A professional life-hacker like Ludvig Sunström utilizes a structured method for writing and thinking. This, e.g., is what he just off the top of his head scribbled down in my comments:
Alright. My favorite strategy for using the subconscious is when I am writing or thinking, and I follow a stream of thought up to a point where I can't make it any further. Then I sit down and quickly write my reasoning down up to that point. Then I write down that question.
If it's seems important I'll put it in my "daily lessons" section (in OneNote), which I review from time to time, and always once monthly. If it's a very important question, or if it pertains to business, I will put it in a section I call "The Questions". And in there I have an excel table with 4 categories/segments.
1 = date 2 = description 3 = pros 4 = cons
Then I write things down there and review from time to time.
Then I'll go for a run, go lift weights, read a book, or do something else for a while. And often the answer will magically pop up for me. But the key is to first get it out of my head, follow the reasoning as far as possible (indicate to the lazy brain that it was something important worth the energy & effort) and write it down.
It could also be that I am one of those people who learn things better from writing. We all have different learning styles. No system is infallible. Mozart, for example, wrote several pages (by hand) per day and left behind a pile of journals when he died. But he never looked in those journals, he just wrote to learn. Once he had written something ONCE he forever remembered it. He was a special guy.
Of course, then there are audible learners like Churchill. He could memorize large segments of lectures verbatim, just from listening. . .
. . . And people who learn by speaking, like Hitler, who had the habit of giving monologues. Because he had this habit wired into him strongly, and because he early in life prioritized his learning, he mostly hung around people who liked to listen. So that he could talk for himself all the time.
That is just amazingly disciplined, efficient and inspiring. Anybody wanting to improve his problem-solving or enhance his writing should heed Ludvig's advice. Check out his blog here.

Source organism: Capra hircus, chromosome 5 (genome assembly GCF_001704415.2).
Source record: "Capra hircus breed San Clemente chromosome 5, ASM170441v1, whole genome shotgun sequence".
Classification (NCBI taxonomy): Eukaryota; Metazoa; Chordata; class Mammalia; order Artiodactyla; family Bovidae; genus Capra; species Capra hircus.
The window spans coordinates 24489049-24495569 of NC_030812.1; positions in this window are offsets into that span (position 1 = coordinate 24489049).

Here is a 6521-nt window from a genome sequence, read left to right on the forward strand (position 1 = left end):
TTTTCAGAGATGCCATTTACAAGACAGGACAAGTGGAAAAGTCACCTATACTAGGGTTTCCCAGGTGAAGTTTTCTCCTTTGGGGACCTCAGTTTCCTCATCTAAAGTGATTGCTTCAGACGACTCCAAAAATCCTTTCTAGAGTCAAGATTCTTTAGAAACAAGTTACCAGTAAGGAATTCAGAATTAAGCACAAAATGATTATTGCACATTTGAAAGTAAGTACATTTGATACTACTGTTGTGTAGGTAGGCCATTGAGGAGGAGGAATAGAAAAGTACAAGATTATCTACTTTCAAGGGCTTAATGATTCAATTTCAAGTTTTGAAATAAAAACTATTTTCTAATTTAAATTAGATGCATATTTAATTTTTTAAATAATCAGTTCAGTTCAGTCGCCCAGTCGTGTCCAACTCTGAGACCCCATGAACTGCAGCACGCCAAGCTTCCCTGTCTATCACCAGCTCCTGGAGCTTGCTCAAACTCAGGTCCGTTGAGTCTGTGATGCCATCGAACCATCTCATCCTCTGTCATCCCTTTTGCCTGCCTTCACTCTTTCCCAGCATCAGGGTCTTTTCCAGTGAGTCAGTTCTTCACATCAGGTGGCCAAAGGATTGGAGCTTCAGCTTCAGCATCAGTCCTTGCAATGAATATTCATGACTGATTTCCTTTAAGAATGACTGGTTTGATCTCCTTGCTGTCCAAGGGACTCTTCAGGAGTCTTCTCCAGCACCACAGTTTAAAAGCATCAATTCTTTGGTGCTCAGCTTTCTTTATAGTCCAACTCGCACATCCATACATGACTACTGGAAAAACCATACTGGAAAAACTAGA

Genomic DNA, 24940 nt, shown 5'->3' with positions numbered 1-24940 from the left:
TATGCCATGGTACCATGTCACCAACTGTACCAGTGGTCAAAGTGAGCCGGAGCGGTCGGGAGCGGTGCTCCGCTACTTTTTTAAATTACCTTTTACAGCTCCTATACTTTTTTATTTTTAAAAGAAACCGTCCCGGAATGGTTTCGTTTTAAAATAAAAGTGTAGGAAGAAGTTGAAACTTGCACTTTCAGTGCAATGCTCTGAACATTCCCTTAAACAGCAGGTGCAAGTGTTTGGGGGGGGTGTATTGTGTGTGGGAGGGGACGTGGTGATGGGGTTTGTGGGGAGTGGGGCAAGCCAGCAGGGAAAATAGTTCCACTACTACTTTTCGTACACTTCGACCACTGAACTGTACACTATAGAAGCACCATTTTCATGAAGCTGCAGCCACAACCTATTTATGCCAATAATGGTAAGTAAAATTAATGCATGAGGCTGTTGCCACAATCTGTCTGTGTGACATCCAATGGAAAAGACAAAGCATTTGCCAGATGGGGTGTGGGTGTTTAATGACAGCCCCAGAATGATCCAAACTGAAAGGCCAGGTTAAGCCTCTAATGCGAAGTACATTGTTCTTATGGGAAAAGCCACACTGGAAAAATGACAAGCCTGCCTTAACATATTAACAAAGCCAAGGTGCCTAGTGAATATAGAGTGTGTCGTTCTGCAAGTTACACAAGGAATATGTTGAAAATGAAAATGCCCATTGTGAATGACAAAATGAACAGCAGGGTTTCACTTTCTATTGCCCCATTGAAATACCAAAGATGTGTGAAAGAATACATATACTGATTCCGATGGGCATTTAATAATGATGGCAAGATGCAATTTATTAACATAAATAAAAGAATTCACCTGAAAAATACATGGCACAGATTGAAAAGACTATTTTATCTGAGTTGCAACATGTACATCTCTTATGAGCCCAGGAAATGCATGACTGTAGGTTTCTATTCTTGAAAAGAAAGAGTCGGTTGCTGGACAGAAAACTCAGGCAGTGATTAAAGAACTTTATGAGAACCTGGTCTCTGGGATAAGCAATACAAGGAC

Contrast Ludvig's intelligent and conscious approach to a con-man, a has-been, a camouflaged charlatan (previously successful in another area) like me. My style of thinking or preparing blog posts or analyzing can be summed up in the following bullet points:
- ad hoc
- lacking ambition
- no method
- no structure
- go with the flow
However, I do like to make lists, just not for decision making. But I still don't take notes or have a schedule for reviewing them. And definitely not several different note categories and different reviewing schedules. I am such a loser compared to Ludvig, when it comes to structured thinking and problem solving.
I used to make elaborate pros and cons lists, but eventually realized that if the choice was that hard then it really didn't matter. For a while I often just flipped a coin (when I bought my first car, e.g.; a BMW) or threw a die. And the times the decision wasn't hard, it wasn't due to 10-5 wins or so, it was always just one item that decided the whole thing, no matter if there were 10 good reasons to go for the other choice. Gradually I learned to quickly identify that one item without making a list. I think it is partly because I know myself so much better now.
But please pay attention to this sentence in Ludvig's comment, which explains why making serious pros and cons lists works, even if you rely on your subconscious for the actual decision: (indicate to the lazy brain that it was something important worth the energy & effort
What I do make lists for is to remember and to de-stress. Anything written down is a problem managed&forgotten or a future solution remembered. Actually, that may be the most important reason why I am blogging, i.e., to remember; to create a repository of solutions and of to-do:s., if there ever would come a time I'm bored (never happens).